Two of B.C.’s most promising up-and-coming featherweights are in search of Rise FC supremacy.
Just two fights into his professional career, backed by a 13-fight amateur career, Nguyen, 27, said he’s honoured to receive a title shot so soon in his career, and will look to prove why he was the right choice for the opportunity.
“It means a lot because I’m here to try and prove I’m one of the best,” said Nguyen in an interview with MMA Empire.
“In my amateur career, I wanted to fight the top guys, the best guys, so once I turned pro I’d be ready to fight anybody. To fight for the title against someone like Radley is a great opportunity and a great challenge, and I’m ready to face it.”
With just one professional win on his record, it’s been questioned why Da Silva, 24, is receiving a title shot so soon in his career.
Da Silva said he knows exactly why he’s been given the championship opportunity and is looking forward to showcasing why he deserves to be in this spot.
“I’ve been doing martial arts since I was five years old and had my amateur debut when I was 16, so I’ve been in the game for almost 10 years now,” said Da Silva in an interview with MMA Empire.
“I hate to sound like this, but if you ask anyone that’s trained with me about me, they’ll tell you I’m one of the most talented guys they’ve ever seen. I understand why they’re giving me the title shot, and I understand why some people might be confused about why they’re giving me the shot, but if you know me or trained with me before, you know I’m probably one of B.C.’s best kept secrets.”
It’s been over six years since Da Silva last stepped in the cage, while Nguyen has competed 15 times in that same span.
Although he knows Da Silva hasn’t been just sitting on the couch for the past six years, Nguyen said a layoff like that is likely to play a factor, especially given how active he’s been himself.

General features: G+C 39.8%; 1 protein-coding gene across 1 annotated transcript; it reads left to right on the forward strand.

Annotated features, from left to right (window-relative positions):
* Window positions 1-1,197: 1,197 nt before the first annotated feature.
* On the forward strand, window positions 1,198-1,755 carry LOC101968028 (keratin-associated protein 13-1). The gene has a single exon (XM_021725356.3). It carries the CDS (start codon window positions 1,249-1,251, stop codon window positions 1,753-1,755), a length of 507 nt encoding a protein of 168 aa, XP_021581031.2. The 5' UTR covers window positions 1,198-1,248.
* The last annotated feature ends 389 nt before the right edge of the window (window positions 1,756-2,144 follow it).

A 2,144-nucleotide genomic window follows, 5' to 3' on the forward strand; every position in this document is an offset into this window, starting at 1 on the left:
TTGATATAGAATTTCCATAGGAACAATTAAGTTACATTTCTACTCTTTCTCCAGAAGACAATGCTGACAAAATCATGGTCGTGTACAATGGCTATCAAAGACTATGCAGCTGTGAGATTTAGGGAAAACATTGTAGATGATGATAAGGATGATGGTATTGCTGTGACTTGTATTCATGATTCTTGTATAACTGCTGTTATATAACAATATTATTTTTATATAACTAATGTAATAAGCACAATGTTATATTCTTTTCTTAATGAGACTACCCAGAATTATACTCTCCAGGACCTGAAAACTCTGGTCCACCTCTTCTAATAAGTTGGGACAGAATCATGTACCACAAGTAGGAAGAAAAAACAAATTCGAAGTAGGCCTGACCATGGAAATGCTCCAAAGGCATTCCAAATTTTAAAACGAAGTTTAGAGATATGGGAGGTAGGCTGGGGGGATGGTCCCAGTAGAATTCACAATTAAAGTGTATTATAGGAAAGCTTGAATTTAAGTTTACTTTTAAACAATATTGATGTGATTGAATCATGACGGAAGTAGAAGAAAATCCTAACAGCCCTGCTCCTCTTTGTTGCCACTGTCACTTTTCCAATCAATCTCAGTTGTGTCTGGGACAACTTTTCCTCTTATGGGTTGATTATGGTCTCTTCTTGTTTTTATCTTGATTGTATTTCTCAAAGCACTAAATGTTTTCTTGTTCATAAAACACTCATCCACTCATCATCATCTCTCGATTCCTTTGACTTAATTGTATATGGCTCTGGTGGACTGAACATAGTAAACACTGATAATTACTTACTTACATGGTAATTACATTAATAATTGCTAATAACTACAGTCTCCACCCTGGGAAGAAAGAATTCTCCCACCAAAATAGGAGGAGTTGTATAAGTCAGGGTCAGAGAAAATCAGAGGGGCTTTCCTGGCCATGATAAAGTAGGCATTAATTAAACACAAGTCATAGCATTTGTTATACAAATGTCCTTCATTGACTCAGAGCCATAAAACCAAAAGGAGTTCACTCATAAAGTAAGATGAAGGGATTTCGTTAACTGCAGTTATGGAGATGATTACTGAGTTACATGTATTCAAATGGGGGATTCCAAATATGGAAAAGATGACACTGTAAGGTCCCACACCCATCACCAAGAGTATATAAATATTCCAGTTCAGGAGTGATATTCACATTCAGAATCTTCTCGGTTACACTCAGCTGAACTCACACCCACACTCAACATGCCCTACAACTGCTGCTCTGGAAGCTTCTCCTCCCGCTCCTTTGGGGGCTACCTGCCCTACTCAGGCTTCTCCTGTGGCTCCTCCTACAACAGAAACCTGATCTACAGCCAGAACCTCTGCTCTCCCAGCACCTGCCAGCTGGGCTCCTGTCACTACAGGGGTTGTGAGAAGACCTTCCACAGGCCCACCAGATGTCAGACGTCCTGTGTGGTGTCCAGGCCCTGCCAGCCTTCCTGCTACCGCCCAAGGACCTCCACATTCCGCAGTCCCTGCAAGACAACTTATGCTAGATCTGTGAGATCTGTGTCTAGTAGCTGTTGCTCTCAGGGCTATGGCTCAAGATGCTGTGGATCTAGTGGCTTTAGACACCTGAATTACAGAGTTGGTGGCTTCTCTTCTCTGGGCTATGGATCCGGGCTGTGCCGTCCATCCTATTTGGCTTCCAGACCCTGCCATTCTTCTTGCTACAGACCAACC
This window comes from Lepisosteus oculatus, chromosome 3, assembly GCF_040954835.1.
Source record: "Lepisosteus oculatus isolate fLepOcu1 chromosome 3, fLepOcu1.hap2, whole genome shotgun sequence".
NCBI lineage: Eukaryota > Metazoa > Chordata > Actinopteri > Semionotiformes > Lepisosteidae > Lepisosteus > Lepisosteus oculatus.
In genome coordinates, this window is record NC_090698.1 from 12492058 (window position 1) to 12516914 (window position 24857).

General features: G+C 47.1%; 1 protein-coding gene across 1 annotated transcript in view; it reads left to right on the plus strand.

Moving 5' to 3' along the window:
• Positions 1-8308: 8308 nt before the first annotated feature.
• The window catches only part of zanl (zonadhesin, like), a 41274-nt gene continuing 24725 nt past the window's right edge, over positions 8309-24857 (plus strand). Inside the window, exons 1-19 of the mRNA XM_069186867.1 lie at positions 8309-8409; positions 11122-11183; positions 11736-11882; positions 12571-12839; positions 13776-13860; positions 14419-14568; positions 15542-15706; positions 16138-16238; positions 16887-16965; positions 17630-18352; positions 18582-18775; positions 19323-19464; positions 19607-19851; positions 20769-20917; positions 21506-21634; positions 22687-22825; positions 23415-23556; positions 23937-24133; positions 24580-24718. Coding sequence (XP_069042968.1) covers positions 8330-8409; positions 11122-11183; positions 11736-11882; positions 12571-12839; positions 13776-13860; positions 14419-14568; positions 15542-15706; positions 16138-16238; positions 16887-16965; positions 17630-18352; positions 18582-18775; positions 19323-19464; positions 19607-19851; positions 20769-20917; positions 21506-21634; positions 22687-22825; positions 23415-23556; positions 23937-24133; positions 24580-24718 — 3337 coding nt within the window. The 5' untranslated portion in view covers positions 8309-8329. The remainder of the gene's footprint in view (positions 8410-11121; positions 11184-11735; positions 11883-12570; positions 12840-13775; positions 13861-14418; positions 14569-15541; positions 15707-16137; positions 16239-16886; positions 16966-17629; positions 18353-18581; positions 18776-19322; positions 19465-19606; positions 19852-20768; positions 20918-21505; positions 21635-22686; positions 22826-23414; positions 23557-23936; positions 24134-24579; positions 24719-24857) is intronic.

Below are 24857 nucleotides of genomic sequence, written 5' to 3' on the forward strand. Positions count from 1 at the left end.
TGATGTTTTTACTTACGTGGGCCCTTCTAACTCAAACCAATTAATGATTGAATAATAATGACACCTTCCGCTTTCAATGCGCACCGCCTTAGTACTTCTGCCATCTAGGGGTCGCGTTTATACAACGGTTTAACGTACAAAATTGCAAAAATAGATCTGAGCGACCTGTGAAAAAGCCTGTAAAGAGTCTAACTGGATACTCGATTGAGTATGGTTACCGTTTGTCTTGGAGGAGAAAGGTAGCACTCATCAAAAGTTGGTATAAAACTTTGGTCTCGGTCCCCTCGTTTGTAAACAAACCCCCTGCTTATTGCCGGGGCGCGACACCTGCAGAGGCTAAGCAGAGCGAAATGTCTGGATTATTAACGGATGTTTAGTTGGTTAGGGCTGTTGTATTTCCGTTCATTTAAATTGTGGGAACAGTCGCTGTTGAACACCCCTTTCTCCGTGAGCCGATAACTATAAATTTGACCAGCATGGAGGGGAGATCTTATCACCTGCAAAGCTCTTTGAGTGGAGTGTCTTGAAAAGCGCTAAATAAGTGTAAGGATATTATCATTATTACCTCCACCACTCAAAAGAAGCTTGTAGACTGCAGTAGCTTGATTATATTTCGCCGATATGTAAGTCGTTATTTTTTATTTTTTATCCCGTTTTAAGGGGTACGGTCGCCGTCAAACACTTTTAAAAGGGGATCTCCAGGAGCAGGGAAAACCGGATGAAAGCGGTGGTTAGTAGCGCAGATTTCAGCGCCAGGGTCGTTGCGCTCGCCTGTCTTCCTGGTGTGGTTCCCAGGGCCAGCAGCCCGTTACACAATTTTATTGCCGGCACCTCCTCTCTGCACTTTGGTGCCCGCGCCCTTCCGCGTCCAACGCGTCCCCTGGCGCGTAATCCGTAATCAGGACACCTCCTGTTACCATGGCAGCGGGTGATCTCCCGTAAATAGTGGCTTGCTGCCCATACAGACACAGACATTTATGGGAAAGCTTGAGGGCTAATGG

“I feel like I have experience, I’ve fought around the world with top-level guys, and I’ve been active,” said Nguyen.
“I’ve dedicated my life to this sport from day one, so I believe it’s going to play a factor.”
Nguyen has 15-combined professional and amateur fights compared to Da Silva’s three that are on record.
But despite holding the significant experience edge over Da Silva, Nguyen he’s not taking him lightly and will treat him as an opponent with the same experience as himself.
“You can’t underestimate anybody. He’s coming in with a different style, but I have no doubt in my skills, and we’re going to find out who’s a better fighter on fight day,” said Nguyen.
Bred For Competition
In a lot of cases for a fighter returning to competition after six years away cage rust, anxiety, and nerves tend to creep into the system.
But for Da Silva, he said being nervous isn’t something that exists in his DNA.
“Deep down, nerves for me in performing just aren’t a thing. I’ve been doing Capoeira since I was five years old and competing since I was five years old. I’m so used to performing in front of crowds that it’s just second nature,” said Da Silva.
“It’s not for some people, but for me I’m just so accustomed to pressure and performing that I feel better when the pressure’s on.”
With the unique unpredictability of a Capoeira striker like himself, Da Silva said it’s going to be an approach Nguyen has never seen before, and one he wouldn’t have been able to emulate throughout his training camp.
“The main thing he’s going to find out is just the movement and distance is just world-class, and something he’s never seen before,” said Da Silva.
“I’ve trained with guys that have trained all over the world, and when they train with me they’re just confused. There’s a lot of Capoeira fighters around the world, but our family’s style of Capoeira is tailored to fighting. It’s a very aggressive style of Capoeira that’s more tailored towards combat.”
“I’d like to thank all my coaches and teammates at Tristar Vancouver and Dynamic MMA, Strike Recovery, Nicholas Ugoalah, Devin Kirk, Mikhail Basharymov, and Ibby Ali.” Follow Nguyen on social media: FACEBOOK, INSTAGRAM